Editor's note: The special assistant to Governor Udom Emmanuel on local media, Prince Emmanuel Sam, writes on the steps taken by the Akwa Ibom government to ensure that agriculture becomes a mainstay of the state's economy.
In line with his determination to diversify the economy away from oil, Governor Udom Emmanuel-led administration is investing massively in agriculture. Talk of Akwa Ibom without oil in the nearest future, this is it.
In the past, it was believed that certain agricultural plants and crops such as cucumber, carrot, onions, tomatoes, cabbage, are not suitable for cultivation in the state. But such myth has been long set aside following massive successes recorded with the test run of it which was anchored by AKEES. Today, these crops are cultivated in large hectares and sold in commercial quantities.
Conscious of the dwindling revenue accruing to the government from oil, owing to the uncertainty in the international oil market and as the world gradually moves away from fossil fuel to renewable energy, which has further reduced the demand for crude at the international energy market, the Akwa Ibom state governor, Mr Udom Emmanuel has systematically remodeled and overhauled agriculture towards ensuring it's viability as not just an alternative money-spinning sector but one that can be structured to be enticing and lucrative enough to entice young graduates to see agriculture as a means to self-sustainability, job creation and wealth generation.
Just recently, the government of Akwa Ibom state through the ministry of agriculture, in its bid to promote food sufficiency, distributed over 2,000 goats to livestock farmers in the state. According to the commissioner for agriculture, Dr. Glory Edet, the distribution was in fulfillment of Governor Emmanuel's avowed promise to ensure the sufficiency of food and consumables cultivated and reared in the state.
African dwarf goat species were presented to the farmers which she said are the best in terms of taste and quality but lamented that they were almost going into extinction at the local goods markets.
And the government's efforts seem to be yielding some positive results. Just recently, a group of young and vibrant agro experts under the aegis of Agricultural Graduates and Professionals (AGRAP) stated their readiness to collaborate with the Akwa Ibom state government in order to boost staple food production.
The national president of AGRAP, Sampson Izonguwu, who made their position recently during a courtesy call on the commissioner for information and strategy, Comrade Ini Ememobong in his office in Uyo, said the group made up of professionals in various fields of agriculture, with a common bias for mass production of staple food inline with the food sufficiency drive of the Udom Emmanuel's administration, wants to partner the Akwa Ibom state government in the area of sustainable food production and profitability in the agricultural sector.
Agriculture has recorded steady growth since the Udom led administration came on board and has contributed towards getting the state's economy back on its feet after the country’s recent recession and supported macroeconomic stability against a backdrop of volatility in the global oil market. Akwa Ibom is home to vast amounts of arable land and a large, diverse production base that includes many high-value cash crops, offering significant opportunities for development and investment.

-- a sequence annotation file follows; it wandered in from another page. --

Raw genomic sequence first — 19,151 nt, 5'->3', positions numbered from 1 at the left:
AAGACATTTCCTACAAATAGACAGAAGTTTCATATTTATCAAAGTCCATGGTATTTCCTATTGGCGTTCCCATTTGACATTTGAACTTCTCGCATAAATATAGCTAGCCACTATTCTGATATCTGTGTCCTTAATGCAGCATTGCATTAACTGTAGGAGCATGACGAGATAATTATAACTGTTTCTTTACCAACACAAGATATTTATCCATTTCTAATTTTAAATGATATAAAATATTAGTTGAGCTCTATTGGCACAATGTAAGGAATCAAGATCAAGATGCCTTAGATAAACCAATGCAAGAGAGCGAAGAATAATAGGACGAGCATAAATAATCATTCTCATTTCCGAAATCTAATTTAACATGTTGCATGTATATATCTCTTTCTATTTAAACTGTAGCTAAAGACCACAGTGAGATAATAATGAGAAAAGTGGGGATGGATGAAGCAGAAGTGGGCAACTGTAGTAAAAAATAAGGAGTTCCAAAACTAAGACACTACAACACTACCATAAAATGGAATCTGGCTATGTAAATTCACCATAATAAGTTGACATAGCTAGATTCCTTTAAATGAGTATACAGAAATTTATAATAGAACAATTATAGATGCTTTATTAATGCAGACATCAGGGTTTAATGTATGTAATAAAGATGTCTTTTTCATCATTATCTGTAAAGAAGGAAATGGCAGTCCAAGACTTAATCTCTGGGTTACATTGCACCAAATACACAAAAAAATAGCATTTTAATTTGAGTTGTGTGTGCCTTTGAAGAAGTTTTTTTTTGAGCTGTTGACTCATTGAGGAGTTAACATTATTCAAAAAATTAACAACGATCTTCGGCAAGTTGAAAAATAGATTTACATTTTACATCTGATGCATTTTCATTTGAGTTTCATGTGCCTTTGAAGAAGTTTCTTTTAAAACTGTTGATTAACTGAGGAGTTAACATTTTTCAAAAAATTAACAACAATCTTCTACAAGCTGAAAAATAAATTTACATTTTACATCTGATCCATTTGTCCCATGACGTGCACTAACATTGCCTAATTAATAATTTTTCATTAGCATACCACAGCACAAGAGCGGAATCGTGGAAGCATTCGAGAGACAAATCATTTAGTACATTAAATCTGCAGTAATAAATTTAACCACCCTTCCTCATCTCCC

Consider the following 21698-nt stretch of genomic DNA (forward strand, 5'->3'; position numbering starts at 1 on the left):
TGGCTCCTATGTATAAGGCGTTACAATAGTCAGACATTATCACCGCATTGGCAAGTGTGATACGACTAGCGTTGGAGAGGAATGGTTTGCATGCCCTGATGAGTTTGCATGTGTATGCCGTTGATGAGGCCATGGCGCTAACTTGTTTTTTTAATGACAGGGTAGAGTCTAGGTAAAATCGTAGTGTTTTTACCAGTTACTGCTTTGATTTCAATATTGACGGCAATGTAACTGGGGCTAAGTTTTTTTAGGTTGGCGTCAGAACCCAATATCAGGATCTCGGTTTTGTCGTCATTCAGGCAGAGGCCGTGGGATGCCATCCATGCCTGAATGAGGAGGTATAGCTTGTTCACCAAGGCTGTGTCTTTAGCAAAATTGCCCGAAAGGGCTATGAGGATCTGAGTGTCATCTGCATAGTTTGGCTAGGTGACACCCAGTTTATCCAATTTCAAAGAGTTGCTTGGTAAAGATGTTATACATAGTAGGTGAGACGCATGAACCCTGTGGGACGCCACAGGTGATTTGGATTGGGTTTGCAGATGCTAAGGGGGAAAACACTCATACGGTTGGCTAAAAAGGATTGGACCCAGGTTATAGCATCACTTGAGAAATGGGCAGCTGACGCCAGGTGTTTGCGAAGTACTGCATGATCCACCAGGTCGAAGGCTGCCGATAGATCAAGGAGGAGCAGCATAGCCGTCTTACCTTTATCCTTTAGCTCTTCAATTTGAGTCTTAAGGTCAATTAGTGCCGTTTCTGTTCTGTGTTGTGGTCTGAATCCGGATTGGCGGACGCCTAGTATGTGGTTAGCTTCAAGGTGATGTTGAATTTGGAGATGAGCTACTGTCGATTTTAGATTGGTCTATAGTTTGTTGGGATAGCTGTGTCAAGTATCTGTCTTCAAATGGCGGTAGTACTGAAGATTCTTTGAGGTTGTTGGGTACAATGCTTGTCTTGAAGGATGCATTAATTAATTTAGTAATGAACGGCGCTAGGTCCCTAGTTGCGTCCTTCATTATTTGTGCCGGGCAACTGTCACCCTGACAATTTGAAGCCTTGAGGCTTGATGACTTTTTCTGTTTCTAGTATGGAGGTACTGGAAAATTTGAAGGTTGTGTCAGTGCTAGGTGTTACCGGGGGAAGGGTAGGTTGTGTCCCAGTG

Recognising the sector’s high growth and export potential, the state government has increasingly focused on agricultural development as a support mechanism for macroeconomic and non-oil growth. This explains the rush by young Akwa Ibom sons and daughters moving away from the white-collar jobs to embracing and becoming entrepreneurs through investments in agriculture.
Agriculture, it must be noted, is the largest single economic sector in Nigeria by contribution to real GDP growth, and a major source of employment for the country. Although the sector’s growth rate has fluctuated in recent years, it has remained positive and the sector also holds high potential for future growth.
Nigerian agriculture can be divided into four broad subsectors: crop production, livestock, forestry, and fisheries. Almost all these areas are being given priority attention by the government, owing to the governor's philosophy and belief that agriculture is fundamental to every country’s prosperity, security, and sovereignty.
This explains why farmers, processors, researchers, and policy-makers at all levels are working together under the economic recovery plan of the government to promote and ensure a vibrant agricultural economy. The result is that Akwa Ibomites now enjoy not only an abundant food supply but also nutritional choices and affordability. Akwa Ibom is now beginning to understand the critical link between agriculture and prosperity. In a few years' time, Akwa Ibom will have agriculture becoming the new oil.
But to Governor Emmanuel, potential alone is not enough but finding a way to unlock it. This perhaps explains his urgent need to quickly put in place a major transformation in the agricultural sector and his vision is anchored on the premise that the change has to be across the entire value chain – from field to mill to table and another set to the factory for export so as to earn foreign exchange. The focus would be on creating ecosystems in which small, medium and large-scale farmers would not only co-exist, but flourish together.
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Jerrywright Ukwu is a senior political/defence correspondent at Legit.ng based in Abuja. He is a graduate of the Nigerian Institute of Journalism, Lagos and the International Institute of Journalism in Abuja. He is also an active member of both the Nigeria Union of Journalists and the Nigerian Institute of Public Relations. He spends his leisure-time reading history books.